I have also been reminded of just how difficult effective development can be here in Uganda. American and Ugandan world views are drastically different. We sorted through many issues in a productive way. We live in an increasing interconnected world and I believe Kibo Group is on the cusp to lead the way in small but highly effective development strategies.

The Source Cafe is one prime example. They continue to provide valuable services to the Jinja community. They operate profitably while enabling multiple development and church ministries to operate without the burden of major overhead expenses like rent, utilities, property taxes, etc. I believe they will be able to continue on this successful path (being profitable while enabling ministry) for many years to come.

In the evening Briley and I had a chance to visit one of our favorite spots on the Nile River. We enjoyed a bottled Coke, the best kind of Coke you can get anywhere in the world, and watched the sun set over the Nile River and exotic trees and plants.

Later we ate pizza at Mark and Lori Manry's house and talked until late, sharing Jinja stories from past years and hearing their current stories. After dark in Jinja (7ish) there is not much to do except sit around and talk with good friends and family or read a good book. We miss that kind of down time in the evenings.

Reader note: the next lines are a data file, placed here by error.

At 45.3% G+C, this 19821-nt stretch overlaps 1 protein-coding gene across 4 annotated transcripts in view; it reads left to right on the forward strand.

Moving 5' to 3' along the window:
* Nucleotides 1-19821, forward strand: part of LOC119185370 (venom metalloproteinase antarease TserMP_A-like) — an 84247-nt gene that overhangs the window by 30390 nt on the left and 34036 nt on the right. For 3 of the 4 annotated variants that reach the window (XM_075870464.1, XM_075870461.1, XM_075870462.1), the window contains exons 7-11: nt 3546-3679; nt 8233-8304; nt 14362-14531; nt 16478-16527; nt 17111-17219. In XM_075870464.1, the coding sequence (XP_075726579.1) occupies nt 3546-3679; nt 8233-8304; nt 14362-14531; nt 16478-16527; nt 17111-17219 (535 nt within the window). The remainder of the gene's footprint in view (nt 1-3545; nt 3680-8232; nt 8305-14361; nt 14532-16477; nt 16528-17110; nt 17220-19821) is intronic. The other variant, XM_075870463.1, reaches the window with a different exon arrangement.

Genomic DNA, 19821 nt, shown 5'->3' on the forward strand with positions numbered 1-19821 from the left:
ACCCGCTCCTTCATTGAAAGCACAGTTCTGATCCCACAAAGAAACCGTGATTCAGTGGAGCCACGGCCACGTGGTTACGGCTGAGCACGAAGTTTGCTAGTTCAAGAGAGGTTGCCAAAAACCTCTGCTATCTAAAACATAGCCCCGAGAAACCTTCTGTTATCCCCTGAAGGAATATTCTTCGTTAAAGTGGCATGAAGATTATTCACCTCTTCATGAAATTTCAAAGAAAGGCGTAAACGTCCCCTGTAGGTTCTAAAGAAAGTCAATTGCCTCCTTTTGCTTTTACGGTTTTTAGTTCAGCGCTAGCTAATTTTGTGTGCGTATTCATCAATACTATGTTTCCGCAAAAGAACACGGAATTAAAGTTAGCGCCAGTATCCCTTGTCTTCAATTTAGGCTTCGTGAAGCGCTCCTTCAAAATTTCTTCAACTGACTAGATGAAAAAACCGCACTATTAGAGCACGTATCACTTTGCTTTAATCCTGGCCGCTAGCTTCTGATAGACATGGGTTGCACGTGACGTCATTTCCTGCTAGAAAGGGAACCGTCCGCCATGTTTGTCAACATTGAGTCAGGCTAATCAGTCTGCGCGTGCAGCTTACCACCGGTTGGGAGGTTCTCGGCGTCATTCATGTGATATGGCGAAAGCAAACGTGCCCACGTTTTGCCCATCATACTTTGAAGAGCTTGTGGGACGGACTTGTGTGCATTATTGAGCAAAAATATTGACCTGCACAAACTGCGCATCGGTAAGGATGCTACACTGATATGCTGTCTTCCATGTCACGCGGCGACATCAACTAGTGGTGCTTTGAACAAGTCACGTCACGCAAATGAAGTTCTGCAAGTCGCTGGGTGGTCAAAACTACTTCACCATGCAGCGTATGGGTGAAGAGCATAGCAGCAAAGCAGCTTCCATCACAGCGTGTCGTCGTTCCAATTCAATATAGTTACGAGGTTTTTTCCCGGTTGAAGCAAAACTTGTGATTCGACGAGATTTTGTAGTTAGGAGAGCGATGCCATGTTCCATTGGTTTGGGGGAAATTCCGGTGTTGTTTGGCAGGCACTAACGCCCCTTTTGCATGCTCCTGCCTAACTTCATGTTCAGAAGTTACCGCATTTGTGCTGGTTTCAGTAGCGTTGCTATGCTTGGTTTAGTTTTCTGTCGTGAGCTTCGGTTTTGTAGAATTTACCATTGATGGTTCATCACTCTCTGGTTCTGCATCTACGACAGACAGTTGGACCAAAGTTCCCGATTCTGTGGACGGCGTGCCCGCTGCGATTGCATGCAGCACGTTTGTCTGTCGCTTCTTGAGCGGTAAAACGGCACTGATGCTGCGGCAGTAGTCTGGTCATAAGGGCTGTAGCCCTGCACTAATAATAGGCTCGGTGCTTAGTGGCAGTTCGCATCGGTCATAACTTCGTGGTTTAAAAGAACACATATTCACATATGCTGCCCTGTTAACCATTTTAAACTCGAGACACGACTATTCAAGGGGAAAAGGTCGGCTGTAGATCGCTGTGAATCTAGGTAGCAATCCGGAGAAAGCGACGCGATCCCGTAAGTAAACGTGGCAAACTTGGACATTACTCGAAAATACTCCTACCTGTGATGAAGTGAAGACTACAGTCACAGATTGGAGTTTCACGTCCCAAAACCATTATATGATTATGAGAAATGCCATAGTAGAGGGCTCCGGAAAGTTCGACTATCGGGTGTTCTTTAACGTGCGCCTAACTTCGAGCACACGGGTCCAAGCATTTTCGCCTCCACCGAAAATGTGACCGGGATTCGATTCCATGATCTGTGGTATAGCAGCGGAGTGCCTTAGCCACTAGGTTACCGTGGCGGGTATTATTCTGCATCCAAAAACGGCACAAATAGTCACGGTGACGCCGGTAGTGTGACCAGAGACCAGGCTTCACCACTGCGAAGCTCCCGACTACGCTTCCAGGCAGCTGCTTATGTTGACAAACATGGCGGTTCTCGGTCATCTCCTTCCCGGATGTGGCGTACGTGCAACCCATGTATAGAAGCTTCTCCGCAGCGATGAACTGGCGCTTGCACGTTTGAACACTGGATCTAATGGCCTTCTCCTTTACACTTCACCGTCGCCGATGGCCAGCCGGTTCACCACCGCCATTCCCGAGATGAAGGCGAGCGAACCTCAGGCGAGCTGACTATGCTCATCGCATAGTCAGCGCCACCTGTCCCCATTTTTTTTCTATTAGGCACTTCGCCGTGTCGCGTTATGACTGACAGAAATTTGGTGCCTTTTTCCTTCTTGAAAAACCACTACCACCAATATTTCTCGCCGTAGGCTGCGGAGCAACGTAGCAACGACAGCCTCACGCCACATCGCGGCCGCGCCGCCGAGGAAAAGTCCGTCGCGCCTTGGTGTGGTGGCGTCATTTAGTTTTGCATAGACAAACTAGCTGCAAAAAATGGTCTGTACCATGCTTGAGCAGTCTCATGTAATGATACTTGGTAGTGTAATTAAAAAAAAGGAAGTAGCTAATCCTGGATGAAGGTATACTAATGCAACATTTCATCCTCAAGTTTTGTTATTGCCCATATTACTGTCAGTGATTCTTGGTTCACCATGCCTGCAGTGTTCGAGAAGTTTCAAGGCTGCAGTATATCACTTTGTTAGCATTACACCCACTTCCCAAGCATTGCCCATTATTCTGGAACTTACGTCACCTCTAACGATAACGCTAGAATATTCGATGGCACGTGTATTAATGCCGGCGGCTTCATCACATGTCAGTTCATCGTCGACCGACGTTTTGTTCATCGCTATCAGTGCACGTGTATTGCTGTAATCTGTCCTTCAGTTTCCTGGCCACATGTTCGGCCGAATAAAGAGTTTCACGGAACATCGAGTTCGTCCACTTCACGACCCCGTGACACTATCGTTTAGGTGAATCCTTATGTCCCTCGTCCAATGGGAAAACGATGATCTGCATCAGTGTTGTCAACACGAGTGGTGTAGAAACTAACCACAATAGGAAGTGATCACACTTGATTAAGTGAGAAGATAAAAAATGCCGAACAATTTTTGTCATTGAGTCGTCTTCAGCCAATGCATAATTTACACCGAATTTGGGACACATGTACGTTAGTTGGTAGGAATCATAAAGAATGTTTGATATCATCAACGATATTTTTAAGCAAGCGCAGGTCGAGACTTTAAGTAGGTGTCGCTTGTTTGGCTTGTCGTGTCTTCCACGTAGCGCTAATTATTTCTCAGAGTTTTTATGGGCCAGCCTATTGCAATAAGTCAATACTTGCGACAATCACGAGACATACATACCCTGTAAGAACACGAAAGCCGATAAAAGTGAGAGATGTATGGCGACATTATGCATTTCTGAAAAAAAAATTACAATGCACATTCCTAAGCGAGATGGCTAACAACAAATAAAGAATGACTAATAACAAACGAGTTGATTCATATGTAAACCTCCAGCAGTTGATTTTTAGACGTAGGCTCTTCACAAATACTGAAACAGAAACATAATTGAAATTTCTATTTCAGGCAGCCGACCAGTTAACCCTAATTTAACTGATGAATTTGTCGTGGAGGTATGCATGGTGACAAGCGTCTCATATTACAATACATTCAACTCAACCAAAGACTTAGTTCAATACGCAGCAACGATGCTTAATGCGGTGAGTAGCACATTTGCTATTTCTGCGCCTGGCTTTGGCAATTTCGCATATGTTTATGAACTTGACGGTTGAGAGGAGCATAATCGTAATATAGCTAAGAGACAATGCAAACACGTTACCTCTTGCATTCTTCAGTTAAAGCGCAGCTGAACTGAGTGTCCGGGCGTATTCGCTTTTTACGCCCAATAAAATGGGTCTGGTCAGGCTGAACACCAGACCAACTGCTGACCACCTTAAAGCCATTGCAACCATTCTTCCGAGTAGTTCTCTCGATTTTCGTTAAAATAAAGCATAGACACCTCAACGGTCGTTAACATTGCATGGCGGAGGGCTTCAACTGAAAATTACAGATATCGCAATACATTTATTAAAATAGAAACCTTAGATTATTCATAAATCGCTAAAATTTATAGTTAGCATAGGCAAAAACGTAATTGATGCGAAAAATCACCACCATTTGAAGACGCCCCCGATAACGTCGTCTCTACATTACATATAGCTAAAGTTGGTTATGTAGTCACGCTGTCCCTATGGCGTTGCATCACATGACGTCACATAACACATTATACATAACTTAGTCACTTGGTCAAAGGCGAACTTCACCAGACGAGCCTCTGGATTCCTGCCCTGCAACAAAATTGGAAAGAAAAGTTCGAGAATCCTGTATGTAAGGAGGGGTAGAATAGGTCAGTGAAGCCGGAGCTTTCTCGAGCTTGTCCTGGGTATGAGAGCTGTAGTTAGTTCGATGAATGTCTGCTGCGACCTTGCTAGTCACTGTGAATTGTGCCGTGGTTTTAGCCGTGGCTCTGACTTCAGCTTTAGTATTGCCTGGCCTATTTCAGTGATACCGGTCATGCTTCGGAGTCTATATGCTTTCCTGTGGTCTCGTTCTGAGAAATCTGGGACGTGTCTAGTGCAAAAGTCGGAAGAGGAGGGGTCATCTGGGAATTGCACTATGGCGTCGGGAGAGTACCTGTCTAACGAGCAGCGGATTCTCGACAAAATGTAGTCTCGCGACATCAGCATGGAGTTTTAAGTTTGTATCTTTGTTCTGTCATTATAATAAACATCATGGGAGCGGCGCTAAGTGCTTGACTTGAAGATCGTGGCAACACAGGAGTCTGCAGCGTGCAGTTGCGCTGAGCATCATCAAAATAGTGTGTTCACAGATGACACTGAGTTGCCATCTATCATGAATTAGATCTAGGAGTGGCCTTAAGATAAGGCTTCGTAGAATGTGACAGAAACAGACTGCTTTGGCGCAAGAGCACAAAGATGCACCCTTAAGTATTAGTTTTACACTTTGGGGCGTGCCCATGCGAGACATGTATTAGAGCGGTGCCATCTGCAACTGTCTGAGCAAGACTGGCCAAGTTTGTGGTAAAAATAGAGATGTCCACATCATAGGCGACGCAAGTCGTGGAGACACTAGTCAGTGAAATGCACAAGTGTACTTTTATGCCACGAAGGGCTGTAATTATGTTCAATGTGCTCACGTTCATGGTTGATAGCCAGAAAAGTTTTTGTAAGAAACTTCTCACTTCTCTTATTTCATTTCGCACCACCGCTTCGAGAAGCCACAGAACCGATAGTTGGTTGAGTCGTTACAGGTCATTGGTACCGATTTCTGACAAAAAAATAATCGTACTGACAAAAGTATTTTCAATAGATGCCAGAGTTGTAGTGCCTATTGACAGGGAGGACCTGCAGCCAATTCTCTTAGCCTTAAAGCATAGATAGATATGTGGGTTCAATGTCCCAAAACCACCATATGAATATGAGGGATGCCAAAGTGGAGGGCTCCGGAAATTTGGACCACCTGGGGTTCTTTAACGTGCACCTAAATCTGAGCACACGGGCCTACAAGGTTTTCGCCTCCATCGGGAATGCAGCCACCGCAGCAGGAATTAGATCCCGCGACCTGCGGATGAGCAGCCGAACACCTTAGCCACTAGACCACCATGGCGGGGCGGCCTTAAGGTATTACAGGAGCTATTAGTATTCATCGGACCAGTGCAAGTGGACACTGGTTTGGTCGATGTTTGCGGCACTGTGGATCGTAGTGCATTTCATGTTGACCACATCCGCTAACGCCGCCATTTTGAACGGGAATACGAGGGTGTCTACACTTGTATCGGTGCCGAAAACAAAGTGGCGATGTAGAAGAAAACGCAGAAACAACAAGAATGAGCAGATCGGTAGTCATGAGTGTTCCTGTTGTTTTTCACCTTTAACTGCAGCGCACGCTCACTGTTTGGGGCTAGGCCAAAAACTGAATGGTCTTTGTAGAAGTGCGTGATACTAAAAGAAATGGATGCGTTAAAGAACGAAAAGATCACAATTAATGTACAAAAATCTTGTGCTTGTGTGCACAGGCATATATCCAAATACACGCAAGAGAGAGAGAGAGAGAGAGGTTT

Today we hung out at The Source Cafe visiting more with Ugandan friends and drinking more than my fair share of great Ugandan coffee. We also drove around Jinja taking lots of pictures.

This afternoon Nyanga Grace took us to his home in the village, Lwanda, where we visited the graves of his wife, Gorreti, and 3 year old son, Emmanuel. They passed away in a traffic accident about six weeks ago. Goretti was a good friend and I hurt for Grace who is mourning his loss.

We are tired. We miss our kids terribly. But we are so thankful to be here.

Tomorrow we are off to Rwanda. We will stay with friends in Mbarara Wed. night and drive into Kigali on Thursday.

Sunday, March 15, 2009

Bittersweet reunion